Platelet-rich plasma therapy, also called PRP therapy uses blood’s natural healing properties to promote healing and repair the damaged cartilage, tendons, ligaments, muscles, and even bones. It’s platelets that contain growth factors and proteins to promote healing in soft tissues. Although not considered standard practice, a growing number of people are turning to PRP injections to treat a couple of orthopedic conditions, including osteoarthritis as it relieves an individual of pain, improves joint function and repairs damage caused to cartilage. During the treatment, platelet-rich plasma is derived from the patient’s own blood and is injected directly into the affected joint. Though commonly used for knee Osteoarthritis, PRP therapy may be used on other joints as well.
Hyaluronic Acid Injections
Hyaluronic acid (HA) injection is used to treat knee pain caused by Osteoarthritis (OA) in patients who have had no success with pain relievers and other treatment options. Also known as gel injections, HA injections are chemically similar to the natural fluid found in our joints. It works by acting as a lubricant and shock absorber in the joints which further promotes the joints to function properly. However, in some cases, it even stimulates the knee to start producing more natural HA. Besides, HA is a better option if you have diabetes, as corticosteroids can further raise blood sugar levels.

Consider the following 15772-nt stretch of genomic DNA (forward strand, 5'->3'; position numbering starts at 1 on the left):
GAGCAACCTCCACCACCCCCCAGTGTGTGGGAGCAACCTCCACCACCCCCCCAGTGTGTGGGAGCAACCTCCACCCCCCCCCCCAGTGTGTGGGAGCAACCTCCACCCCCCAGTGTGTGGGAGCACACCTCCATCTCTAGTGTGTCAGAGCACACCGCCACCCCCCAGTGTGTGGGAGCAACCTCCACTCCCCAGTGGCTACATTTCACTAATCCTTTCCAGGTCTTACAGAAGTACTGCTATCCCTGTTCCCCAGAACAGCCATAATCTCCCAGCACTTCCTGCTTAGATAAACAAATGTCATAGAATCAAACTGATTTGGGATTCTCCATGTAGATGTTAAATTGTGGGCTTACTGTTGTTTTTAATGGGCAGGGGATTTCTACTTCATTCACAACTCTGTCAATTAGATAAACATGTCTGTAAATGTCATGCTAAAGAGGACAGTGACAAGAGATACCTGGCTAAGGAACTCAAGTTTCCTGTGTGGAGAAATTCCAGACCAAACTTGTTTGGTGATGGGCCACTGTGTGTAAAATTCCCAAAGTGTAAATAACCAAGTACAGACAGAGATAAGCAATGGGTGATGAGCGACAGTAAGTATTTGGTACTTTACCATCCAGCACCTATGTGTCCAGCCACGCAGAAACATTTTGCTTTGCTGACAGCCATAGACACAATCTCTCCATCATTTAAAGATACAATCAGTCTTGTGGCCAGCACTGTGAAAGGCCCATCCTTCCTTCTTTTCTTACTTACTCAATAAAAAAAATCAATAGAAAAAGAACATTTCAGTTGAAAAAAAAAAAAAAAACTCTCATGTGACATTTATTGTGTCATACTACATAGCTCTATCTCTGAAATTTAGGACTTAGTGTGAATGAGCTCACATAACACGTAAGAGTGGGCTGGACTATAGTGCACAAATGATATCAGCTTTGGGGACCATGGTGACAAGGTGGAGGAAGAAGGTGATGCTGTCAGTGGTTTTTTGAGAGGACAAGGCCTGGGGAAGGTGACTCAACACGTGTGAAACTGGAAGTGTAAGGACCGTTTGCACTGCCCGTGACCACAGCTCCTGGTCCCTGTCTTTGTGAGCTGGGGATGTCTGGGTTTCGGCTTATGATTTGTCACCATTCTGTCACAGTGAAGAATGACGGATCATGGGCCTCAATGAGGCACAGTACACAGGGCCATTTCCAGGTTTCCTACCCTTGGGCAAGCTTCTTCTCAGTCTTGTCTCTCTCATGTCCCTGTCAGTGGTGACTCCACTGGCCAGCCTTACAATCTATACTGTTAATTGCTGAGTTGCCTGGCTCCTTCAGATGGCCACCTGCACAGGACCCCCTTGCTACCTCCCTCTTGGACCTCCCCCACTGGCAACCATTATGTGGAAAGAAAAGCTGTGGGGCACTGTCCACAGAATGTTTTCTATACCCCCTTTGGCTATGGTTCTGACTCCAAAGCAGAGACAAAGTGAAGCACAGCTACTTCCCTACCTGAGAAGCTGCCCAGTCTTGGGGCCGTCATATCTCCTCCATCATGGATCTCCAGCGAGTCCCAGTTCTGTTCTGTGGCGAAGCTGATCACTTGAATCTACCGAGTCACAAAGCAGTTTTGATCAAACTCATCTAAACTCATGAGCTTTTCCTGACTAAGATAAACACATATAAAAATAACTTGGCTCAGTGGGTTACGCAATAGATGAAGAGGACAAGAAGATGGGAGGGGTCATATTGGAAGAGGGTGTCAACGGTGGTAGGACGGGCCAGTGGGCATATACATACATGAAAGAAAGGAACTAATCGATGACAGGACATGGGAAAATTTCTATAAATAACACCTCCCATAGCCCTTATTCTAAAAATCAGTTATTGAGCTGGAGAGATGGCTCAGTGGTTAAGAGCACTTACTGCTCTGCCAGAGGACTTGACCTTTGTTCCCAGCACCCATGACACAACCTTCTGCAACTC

Steroid Injection (Cortisone Injections)
Cortisone or simply called steroid injections reduce joint inflammation, including swelling and redness caused in the knee. This injection is usually the first line of defense against Osteoarthritis symptoms and other joint pain. However, a steroid injection may not necessarily treat the underlying condition at the root of these symptoms. For instance, if an individual has Osteoarthritis and Rheumatoid Arthritis, it can only relieve inflammation and pain for about 6 weeks and 6 months, but not cure the condition completely. Post steroid injection, the condition may return after a certain time or it may not, depending on the person, the condition being treated, and follow-up care.